November 1, 2013 / 9:36 PM / 4 years ago

Debut LatAm names being welcomed by investors

5 Min Read

NEW YORK, Nov 1 (IFR) - Bonds from debut LatAm issuers have been flying off the shelf despite retail outflows, as institutional accounts put cash to work despite nervousness about US rate volatility.

The Fed's accommodative policy stance and fewer headline risks out of Washington have worked wonders for both debut and frequent borrowers seeking funding ahead of any possible tapering of the central bank's asset buying program.

The buyside's willingness to go further down the credit spectrum into sub-investment grade names is simply because they are less exposed to US interest rate volatility, say bankers.

Borrowers are now rushing to print before concerns about the Fed's withdrawal of monetary support return to the fore - and investors potentially flee again.

LatAm cross-border issuance spiked in September to USD13.2bn. However, junk credits comprised just USD2.9bn of that, and not one first-time issuer tried its luck.

That all changed in October, as several debut issuers ventured forth last month. These included Peruvian bottle manufacturer San Miguel Industrias (Ba2/BB), Guatemala cement company Cementos Progreso (BB/BB+) and Banco Nacional de Costa Rica (Baa3/BB+).

In the dollar markets, LatAm borrowers printed close to USD9.5bn in new supply in October, with about a third of that coming from sub-investment grade issuers.

"The insatiable demand for these (LatAm) deals, as evidenced by massively oversubscribed books for small deals from first time, high-yield rated issuers, underscores the irrationality of a market fueled by QE-related technicals," said Robert Abad, emerging markets specialist for fund manager WAMCO.

"The tapering delay, perhaps until sometime early next year, was like throwing a birthday candle into a barrel of diesel."

Readying More Deals

The strong bid has even been evident for sub-USD300m deals that do not qualify for inclusion in JP Morgan's corporate emerging market bond index (CEMBI) and come with considerable liquidity risks.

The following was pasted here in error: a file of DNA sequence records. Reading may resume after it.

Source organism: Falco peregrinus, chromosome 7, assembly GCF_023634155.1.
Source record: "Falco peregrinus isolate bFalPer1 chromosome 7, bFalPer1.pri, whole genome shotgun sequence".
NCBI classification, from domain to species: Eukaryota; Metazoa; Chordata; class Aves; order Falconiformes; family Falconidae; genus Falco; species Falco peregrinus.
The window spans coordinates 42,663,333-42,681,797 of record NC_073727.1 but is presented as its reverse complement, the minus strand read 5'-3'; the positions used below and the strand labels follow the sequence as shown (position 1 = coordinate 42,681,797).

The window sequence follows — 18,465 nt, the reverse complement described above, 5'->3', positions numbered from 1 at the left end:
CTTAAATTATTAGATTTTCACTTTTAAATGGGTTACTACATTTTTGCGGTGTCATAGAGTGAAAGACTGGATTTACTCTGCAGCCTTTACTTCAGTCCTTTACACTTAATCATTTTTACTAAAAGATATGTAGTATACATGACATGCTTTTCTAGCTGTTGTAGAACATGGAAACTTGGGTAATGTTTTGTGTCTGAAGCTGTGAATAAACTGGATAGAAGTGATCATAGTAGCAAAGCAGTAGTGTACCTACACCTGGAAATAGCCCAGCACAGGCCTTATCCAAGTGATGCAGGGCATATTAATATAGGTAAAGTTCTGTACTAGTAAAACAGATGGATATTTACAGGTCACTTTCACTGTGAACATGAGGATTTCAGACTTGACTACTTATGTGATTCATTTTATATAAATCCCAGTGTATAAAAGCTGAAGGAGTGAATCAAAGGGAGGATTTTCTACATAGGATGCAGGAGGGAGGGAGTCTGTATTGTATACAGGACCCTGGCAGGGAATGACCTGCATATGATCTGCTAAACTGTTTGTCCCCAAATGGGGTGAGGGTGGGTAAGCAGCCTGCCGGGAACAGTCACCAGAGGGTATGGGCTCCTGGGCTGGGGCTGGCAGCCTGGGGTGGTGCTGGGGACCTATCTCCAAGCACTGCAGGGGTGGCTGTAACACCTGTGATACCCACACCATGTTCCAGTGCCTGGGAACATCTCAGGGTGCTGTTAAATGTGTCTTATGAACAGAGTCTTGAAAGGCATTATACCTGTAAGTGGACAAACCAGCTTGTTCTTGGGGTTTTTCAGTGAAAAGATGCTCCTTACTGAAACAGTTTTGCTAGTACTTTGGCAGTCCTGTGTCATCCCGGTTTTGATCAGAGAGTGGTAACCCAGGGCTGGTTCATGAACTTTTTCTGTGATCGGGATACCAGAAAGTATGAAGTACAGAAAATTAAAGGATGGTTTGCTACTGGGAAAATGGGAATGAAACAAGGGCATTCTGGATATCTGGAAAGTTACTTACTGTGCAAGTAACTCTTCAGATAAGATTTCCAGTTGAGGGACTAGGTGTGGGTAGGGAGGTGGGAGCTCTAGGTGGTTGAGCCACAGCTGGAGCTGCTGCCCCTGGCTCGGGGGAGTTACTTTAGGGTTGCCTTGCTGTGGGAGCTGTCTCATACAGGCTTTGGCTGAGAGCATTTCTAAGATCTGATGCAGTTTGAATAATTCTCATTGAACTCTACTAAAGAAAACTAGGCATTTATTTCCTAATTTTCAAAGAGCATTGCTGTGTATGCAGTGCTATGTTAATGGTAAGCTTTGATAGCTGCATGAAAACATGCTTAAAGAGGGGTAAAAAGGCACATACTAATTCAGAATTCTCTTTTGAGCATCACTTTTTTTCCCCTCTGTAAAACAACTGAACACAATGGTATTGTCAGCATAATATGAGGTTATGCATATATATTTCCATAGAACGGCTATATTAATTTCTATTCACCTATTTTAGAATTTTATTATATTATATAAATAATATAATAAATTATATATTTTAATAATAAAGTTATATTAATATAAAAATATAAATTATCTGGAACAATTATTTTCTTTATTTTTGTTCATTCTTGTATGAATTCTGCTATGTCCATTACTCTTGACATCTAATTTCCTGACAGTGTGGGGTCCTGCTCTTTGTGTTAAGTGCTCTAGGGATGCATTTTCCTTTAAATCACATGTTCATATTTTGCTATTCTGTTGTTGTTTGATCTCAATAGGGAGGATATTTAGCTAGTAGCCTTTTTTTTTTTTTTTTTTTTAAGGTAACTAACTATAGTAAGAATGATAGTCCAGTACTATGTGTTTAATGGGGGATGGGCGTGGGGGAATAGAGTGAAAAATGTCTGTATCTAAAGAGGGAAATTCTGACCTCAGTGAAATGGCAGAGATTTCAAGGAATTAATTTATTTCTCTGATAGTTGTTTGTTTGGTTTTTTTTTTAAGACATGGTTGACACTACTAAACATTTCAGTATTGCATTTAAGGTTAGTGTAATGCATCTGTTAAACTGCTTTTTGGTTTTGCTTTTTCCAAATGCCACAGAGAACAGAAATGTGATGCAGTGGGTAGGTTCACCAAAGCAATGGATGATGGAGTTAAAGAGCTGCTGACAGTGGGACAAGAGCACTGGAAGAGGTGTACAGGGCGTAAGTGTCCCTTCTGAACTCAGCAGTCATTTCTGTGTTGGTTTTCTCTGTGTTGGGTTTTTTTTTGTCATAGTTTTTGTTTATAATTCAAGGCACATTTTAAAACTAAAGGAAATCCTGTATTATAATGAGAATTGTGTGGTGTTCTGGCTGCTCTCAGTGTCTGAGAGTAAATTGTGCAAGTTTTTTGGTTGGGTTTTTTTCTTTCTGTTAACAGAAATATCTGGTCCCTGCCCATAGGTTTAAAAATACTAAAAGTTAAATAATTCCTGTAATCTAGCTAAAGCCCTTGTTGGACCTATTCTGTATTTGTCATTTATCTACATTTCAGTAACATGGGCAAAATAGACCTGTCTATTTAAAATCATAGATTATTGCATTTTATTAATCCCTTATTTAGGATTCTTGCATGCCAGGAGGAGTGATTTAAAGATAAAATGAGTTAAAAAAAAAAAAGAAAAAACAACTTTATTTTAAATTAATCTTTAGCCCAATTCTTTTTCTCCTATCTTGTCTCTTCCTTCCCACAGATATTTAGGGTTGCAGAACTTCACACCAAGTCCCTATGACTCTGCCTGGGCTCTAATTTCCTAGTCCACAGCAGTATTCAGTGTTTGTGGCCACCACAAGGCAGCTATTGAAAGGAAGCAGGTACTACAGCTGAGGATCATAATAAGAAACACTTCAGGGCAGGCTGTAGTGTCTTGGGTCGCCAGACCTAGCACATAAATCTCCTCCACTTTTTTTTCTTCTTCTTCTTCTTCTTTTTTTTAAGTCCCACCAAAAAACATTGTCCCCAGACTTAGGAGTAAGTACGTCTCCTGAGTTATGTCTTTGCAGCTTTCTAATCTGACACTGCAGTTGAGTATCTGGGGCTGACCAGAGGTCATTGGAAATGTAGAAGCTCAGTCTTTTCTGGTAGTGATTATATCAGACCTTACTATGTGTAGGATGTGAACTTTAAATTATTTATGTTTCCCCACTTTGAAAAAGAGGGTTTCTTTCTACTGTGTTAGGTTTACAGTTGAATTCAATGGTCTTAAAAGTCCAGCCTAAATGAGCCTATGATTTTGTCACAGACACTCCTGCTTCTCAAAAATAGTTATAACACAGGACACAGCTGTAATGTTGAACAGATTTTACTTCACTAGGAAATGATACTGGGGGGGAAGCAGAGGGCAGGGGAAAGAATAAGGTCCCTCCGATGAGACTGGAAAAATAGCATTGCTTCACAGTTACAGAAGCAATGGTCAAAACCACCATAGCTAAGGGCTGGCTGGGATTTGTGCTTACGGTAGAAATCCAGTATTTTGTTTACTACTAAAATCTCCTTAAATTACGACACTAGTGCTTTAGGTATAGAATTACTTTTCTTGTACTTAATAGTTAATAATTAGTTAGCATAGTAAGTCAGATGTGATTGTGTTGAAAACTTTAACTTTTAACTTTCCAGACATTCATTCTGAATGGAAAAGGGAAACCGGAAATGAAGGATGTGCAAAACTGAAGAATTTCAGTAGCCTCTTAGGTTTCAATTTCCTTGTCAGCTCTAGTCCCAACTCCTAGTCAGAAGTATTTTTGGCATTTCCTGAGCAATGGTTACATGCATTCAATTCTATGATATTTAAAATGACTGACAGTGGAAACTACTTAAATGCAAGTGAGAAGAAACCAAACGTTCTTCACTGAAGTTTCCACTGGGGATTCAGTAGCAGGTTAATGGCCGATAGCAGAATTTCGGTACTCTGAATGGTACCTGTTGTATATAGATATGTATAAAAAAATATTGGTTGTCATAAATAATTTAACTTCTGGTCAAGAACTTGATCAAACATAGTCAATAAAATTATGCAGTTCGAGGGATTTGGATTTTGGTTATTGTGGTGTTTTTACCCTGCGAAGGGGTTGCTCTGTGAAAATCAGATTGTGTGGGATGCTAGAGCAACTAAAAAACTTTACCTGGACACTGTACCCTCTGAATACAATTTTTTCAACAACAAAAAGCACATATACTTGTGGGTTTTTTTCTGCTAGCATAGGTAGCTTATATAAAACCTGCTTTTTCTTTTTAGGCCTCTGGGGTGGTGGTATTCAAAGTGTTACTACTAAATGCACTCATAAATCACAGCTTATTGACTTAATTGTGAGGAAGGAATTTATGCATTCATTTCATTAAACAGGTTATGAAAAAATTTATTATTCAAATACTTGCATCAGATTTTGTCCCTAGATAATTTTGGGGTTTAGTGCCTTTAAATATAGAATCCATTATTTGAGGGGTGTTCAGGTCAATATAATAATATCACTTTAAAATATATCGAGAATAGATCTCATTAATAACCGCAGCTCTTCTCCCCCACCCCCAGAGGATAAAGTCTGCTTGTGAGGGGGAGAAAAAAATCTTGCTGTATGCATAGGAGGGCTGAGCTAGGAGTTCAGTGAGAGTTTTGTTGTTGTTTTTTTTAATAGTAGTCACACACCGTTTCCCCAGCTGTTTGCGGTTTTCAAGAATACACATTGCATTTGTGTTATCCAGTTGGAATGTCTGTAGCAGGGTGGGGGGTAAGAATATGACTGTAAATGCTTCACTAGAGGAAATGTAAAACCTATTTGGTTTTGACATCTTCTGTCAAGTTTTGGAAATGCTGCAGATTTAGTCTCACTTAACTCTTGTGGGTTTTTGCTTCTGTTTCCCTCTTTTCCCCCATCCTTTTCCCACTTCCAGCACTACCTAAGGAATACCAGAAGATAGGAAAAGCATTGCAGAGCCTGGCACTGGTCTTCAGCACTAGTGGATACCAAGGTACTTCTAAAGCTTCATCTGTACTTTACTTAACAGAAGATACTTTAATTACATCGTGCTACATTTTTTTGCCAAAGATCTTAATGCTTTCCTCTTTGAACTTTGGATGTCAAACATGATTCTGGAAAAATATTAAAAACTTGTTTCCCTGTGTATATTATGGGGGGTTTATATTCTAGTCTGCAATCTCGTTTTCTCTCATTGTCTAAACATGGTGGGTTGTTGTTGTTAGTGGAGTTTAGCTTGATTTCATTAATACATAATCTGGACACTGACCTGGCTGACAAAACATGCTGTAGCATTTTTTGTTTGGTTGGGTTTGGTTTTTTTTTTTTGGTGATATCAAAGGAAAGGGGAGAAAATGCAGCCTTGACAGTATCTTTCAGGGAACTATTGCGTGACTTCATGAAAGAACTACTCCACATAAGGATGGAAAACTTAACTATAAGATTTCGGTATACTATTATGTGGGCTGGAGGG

Bankers are now readying new deals, including Mexican miners Fresnillo (Baa2/BBB) and Cobre del Mayo (B2/B), as well as Guatemalan bank Banco de los Tabajadores (Ba3/BB-) and Peruvian logistics company Andino Investment Holding (B+/BB-)

"Investors have been digesting FOMC and closing for month-end, but it could get busy next week," said a banker. "We are seeing lots of different buyers and they are hungry (for assets)."

A USD200m seven-year from little known San Miguel Industrias perhaps best epitomized the buyside's willingness to throw some caution to the wind.

The credit arguably had several factors working in its favor, including a recent sovereign upgrade, Peru's comparatively strong GDP numbers, a strong local bid and a dearth of corporate paper out of the country.

But the USD2.6bn book for such a small deal, though, took some market participants by surprise, as did the pricing - which was ratcheted in by 125bp.

"A few years ago, if you had done something like this, you would have angered accounts," said a banker.

Trading Up

Higher new issue premiums may be initially required to get investors' attention, but the buyside is willing to tolerate price compression as long as the bonds perform well in the secondary. So far this has been the case.

All recently issued deals were trading at or above reoffer despite the indiscriminate selling Friday on US rate volatility. San Miguel's new 7.75% seven-year pared some gains, but was still trading at 101.75-101.25 after pricing at par this week.

It was a similar story for Cementos Progreso's new 7.125% 10-year, which was being quoted at 100.375-100.625 versus a reoffer price of 99.253. Banco Nacional de Costa Rica put in a less stellar performance, with its five and 10-year offering around reoffer at 99.25-99.50.

The technicals appear to be working in LatAm's favor. While EM bonds funds saw another USD593m in net redemptions this week, this was lower than the USD1.592bn seen the week prior, according to ING.

Furthermore, bankers say, such figures only reflect retail flows - and that institutional accounts still have plenty of cash.

"Over the last week, benchmark earnings from Cemex, Petrobras, America Movil and Southern Copper have all been weak, but it hasn't mattered," said a trader. "Technicals are winning out over fundamentals and credit work."

Treasury rate volatility, which burned investors earlier this year, remains a big threat. 10-year yields spiked again towards the end of the week on better economic data.

The question is whether investors want to minimize damage to portfolios by reducing exposure or take a broader strategy to increase returns, said one strategist.

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